Cholecystitis – Symptoms and causes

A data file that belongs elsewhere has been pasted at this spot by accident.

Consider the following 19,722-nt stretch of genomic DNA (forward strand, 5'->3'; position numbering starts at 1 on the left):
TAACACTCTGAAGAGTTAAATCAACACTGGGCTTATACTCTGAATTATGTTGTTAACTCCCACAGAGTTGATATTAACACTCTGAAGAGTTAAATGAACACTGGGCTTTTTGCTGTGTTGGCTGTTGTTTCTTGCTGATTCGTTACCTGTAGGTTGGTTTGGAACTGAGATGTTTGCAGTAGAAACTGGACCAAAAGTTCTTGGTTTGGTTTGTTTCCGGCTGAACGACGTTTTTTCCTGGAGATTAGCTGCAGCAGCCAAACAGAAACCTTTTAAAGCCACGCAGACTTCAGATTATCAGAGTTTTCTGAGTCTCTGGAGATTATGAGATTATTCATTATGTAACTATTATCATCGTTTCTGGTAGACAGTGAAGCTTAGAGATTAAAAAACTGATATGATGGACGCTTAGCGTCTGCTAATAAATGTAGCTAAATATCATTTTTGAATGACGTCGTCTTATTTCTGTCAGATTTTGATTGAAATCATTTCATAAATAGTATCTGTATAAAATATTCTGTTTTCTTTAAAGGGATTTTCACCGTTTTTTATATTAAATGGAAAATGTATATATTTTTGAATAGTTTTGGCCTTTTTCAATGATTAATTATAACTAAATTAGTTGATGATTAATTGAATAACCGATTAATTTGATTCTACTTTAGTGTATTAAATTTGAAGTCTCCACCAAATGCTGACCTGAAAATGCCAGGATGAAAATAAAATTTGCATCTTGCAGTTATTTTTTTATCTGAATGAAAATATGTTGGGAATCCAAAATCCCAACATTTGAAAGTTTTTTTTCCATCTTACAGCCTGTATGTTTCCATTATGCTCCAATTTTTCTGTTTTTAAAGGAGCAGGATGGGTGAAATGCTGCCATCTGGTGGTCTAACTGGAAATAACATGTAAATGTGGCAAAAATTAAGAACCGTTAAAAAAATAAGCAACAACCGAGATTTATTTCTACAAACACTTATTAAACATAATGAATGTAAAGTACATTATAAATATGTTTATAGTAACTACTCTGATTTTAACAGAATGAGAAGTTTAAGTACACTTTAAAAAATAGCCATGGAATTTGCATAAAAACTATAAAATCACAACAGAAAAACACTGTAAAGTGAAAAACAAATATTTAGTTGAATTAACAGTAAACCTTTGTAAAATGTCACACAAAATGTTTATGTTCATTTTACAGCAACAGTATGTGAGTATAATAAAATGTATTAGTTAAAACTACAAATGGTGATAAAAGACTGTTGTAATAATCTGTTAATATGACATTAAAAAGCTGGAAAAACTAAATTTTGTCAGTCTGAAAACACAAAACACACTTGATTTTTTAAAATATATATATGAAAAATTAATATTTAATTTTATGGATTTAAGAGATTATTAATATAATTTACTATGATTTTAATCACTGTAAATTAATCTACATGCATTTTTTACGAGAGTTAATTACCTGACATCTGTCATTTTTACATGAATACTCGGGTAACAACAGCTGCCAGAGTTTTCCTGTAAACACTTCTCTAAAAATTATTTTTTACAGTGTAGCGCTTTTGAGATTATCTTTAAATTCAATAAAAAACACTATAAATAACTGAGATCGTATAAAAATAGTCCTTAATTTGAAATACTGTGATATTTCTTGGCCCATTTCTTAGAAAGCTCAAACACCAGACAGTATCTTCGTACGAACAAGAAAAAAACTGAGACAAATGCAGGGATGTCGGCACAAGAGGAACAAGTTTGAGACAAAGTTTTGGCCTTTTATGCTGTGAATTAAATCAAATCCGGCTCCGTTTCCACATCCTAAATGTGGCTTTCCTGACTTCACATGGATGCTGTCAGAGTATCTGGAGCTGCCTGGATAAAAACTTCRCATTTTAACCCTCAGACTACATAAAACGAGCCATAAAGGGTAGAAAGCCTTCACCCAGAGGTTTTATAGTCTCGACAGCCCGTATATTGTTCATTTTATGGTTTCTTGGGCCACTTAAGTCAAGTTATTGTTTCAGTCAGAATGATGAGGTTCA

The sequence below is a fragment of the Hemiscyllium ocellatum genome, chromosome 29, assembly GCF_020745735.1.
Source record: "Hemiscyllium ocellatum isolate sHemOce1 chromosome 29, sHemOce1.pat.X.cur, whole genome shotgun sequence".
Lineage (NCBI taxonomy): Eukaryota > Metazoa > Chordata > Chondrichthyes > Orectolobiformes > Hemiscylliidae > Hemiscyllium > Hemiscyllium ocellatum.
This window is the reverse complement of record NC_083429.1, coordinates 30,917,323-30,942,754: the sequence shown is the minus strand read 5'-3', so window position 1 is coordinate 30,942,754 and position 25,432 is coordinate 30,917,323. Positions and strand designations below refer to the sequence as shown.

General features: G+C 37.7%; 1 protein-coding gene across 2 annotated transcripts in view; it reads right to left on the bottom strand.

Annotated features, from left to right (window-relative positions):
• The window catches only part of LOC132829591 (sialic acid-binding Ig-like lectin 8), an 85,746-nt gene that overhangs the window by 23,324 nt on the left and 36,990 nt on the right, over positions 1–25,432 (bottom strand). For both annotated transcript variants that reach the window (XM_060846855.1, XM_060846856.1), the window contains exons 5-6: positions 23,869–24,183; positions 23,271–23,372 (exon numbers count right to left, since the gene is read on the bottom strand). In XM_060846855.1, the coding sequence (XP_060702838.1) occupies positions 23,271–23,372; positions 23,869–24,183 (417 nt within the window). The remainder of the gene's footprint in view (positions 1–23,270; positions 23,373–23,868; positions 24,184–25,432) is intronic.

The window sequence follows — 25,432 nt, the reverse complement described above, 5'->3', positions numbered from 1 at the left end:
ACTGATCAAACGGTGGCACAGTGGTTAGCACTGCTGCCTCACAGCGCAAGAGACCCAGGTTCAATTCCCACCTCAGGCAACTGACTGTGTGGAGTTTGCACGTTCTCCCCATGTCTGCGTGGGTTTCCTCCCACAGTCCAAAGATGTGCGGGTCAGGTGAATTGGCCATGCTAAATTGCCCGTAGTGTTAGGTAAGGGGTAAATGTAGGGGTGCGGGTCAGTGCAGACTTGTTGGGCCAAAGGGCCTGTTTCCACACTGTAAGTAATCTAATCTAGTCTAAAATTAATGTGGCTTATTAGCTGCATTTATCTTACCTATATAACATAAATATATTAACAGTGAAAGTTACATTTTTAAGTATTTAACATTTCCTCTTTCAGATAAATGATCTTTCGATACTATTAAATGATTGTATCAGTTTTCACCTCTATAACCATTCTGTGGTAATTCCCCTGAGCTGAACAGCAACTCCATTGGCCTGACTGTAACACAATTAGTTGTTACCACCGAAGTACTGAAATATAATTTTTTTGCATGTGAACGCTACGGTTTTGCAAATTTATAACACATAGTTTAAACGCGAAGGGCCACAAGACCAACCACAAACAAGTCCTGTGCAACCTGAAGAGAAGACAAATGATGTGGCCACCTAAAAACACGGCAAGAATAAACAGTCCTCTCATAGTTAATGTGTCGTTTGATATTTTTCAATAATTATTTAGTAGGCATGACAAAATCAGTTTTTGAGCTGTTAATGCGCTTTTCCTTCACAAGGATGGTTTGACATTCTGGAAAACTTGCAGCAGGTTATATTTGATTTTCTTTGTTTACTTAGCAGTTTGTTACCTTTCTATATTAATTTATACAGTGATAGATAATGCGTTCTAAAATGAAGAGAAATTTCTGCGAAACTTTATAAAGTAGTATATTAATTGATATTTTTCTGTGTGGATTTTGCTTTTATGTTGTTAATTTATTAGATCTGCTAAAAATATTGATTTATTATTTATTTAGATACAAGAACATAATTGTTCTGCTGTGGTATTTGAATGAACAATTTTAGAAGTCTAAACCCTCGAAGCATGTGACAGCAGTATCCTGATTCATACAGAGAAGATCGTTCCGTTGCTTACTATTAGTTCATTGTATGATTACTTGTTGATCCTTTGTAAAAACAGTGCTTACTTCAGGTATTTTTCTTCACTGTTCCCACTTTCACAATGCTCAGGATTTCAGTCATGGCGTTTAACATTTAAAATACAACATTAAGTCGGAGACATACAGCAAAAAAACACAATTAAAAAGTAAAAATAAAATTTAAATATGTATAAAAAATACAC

Print Overview Gallbladder and bile duct Enlarge image Close Gallbladder and bile duct Gallbladder and bile duct The gallbladder serves as a reservoir for a yellow-green fluid produced in the liver, called bile. Bile flows from the liver into the gallbladder, where it’s held until needed during the digestion of food. When you eat, the gallbladder releases bile into the bile duct. It’s then carried to the upper part of the small intestine, called the duodenum, to help break down fat in food. Cholecystitis (ko-luh-sis-TIE-tis) is inflammation of the gallbladder. The gallbladder is a small, pear-shaped organ on the right side of the belly (abdomen), beneath the liver. The gallbladder holds a digestive fluid (bile) that’s released into the small intestine. In most cases, gallstones blocking the tube leading out of the gallbladder cause cholecystitis. This results in a bile buildup that can cause inflammation. Other causes of cholecystitis include bile duct problems, tumors, serious illness and certain infections. If left untreated, cholecystitis can lead to severe, sometimes life-threatening complications, such as a gallbladder rupture. Treatment for cholecystitis often involves surgery to remove the gallbladder.Products & ServicesA Book: Mayo Clinic on Digestive Health SymptomsSymptoms of cholecystitis may include: Severe pain in your upper right or center abdomen Pain that spreads to your right shoulder or back Tenderness over your abdomen when it’s touched Nausea Vomiting Fever Cholecystitis symptoms often occur after a meal, particularly a large or fatty one. When to see a doctorMake an appointment with your health care provider if you have symptoms that worry you. If your abdominal pain is so severe that you can’t sit still or get comfortable, have someone drive you to the emergency room. Request an appointment There is a problem with information submitted for this request. Review/update the information highlighted below and resubmit the form. Get the latest health information from Mayo Clinic delivered to your inbox. Subscribe for free and receive your in-depth guide to digestive health, plus the latest on health innovations and news. You can unsubscribe at any time. Click here for an email preview. Email address ErrorEmail field is required ErrorInclude a valid email address Subscribe Learn more about Mayo Clinic’s use of data. To provide you with the most relevant and helpful information, and understand which information is beneficial, we may combine your email and website usage information with other information we have about you. If you are a Mayo Clinic patient, this could include protected health information. If we combine this information with your protected health information, we will treat all of that information as protected health information and will only use or disclose that information as set forth in our notice of privacy practices. You may opt-out of email communications at any time by clicking on the unsubscribe link in the e-mail. Thank you for subscribing Your in-depth digestive health guide will be in your inbox shortly. You will also receive emails from Mayo Clinic on the latest health news, research, and care. If you don’t receive our email within 5 minutes, check your SPAM folder, then contact us at Sorry something went wrong with your subscription Please, try again in a couple of minutes Retry Causes Gallstones Enlarge image Close Gallstones Gallstones Gallstones are hardened deposits of bile that can form in your gallbladder. Bile is a digestive fluid produced in your liver and stored in your gallbladder. When you eat, your gallbladder contracts and empties bile into your small intestine (duodenum). Cholecystitis is when your gallbladder is inflamed. Gallbladder inflammation can be caused by: Gallstones. Most often, cholecystitis is the result of hard particles that develop in your gallbladder (gallstones). Gallstones can block the tube (cystic duct) through which bile flows when it leaves the gallbladder. Bile builds up in the gallbladder, causing inflammation. Tumor. A tumor may prevent bile from draining out of your gallbladder properly. This causes bile buildup that can lead to cholecystitis. Bile duct blockage. Stones or thickened bile and tiny particles (sludge) can block the bile duct and lead to cholecystitis. Kinking or scarring of the bile ducts can also cause blockage. Infection. AIDS and certain viral infections can trigger gallbladder inflammation. Severe illness. Very severe illness can damage blood vessels and decrease blood flow to the gallbladder, leading to cholecystitis. Risk factorsHaving gallstones is the main risk factor for developing cholecystitis. ComplicationsIf untreated, cholecystitis can lead to a number of serious complications, including: Infection within the gallbladder. If bile builds up within your gallbladder, causing cholecystitis, the bile may become infected. Death of gallbladder tissue. Untreated cholecystitis can cause tissue in the gallbladder to die (gangrene). It’s the most common complication, especially among older people, those who wait to get treatment and those with diabetes. This can lead to a tear in the gallbladder, or it may cause your gallbladder to burst. Torn gallbladder. A tear (perforation) in your gallbladder may result from gallbladder swelling, infection or death of tissue. PreventionYou can reduce your risk of cholecystitis by taking the following steps to prevent gallstones: Lose weight slowly. Rapid weight loss can increase the risk of gallstones. Maintain a healthy weight. Being overweight makes you more likely to develop gallstones. To achieve a healthy weight, reduce calories and increase your physical activity. Maintain a healthy weight by continuing to eat well and exercise. Choose a healthy diet. Diets high in fat and low in fiber may increase the risk of gallstones. To lower your risk, choose a diet high in fruits, vegetables and whole grains. By Mayo Clinic Staff Request an appointment Diagnosis & treatment Sept. 09, 2022 Print Show references Ferri FF. Cholecystitis. In: Ferri’s Clinical Advisor 2023. Elsevier; 2023. Accessed July 11, 2022. Sanford DE. An update on technical aspects of cholecystectomy. Surgical Clinic of North America. 2019; doi:10.1016/j.suc.2018.11.005. Acute cholecystitis. Merck Manual Professional Version. Accessed June 16, 2022. Gallstones. National Institute of Diabetes and Digestive and Kidney Diseases. Accessed June 16, 2022. Afdhal NH. Acalculous cholecystitis: Clinical manifestations, diagnosis, and management. Accessed June 17, 2022. Zakko SF, et al. Acute calculous cholecystitis: Clinical features and diagnosis. Accessed June 17, 2022. Vollmer CM, et al. Treatment of acute calculous cholecystitis. Accessed June 17, 2022. AskMayoExpert. Biliary stone disease. Mayo Clinic; 2021. Miura F, et al. Tokyo Guidelines 2018: Initial management of acute biliary infection and flowchart for acute cholangitis. Journal of Hepato-Biliary-Pancreatic Science. 2018; doi:10.1002/jhbp.509. Rajan E (expert opinion). Mayo Clinic. July 10, 2022. Related Associated Procedures Abdominal ultrasound CT scan HIDA scan Products & Services A Book: Mayo Clinic on Digestive Health CholecystitisSymptoms & causesDiagnosis & treatmentDoctors & departments Advertisement Mayo Clinic does not endorse companies or products. Advertising revenue supports our not-for-profit mission. Advertising & Sponsorship Policy Opportunities Ad Choices Mayo Clinic Press Check out these best-sellers and special offers on books and newsletters from Mayo Clinic Press. 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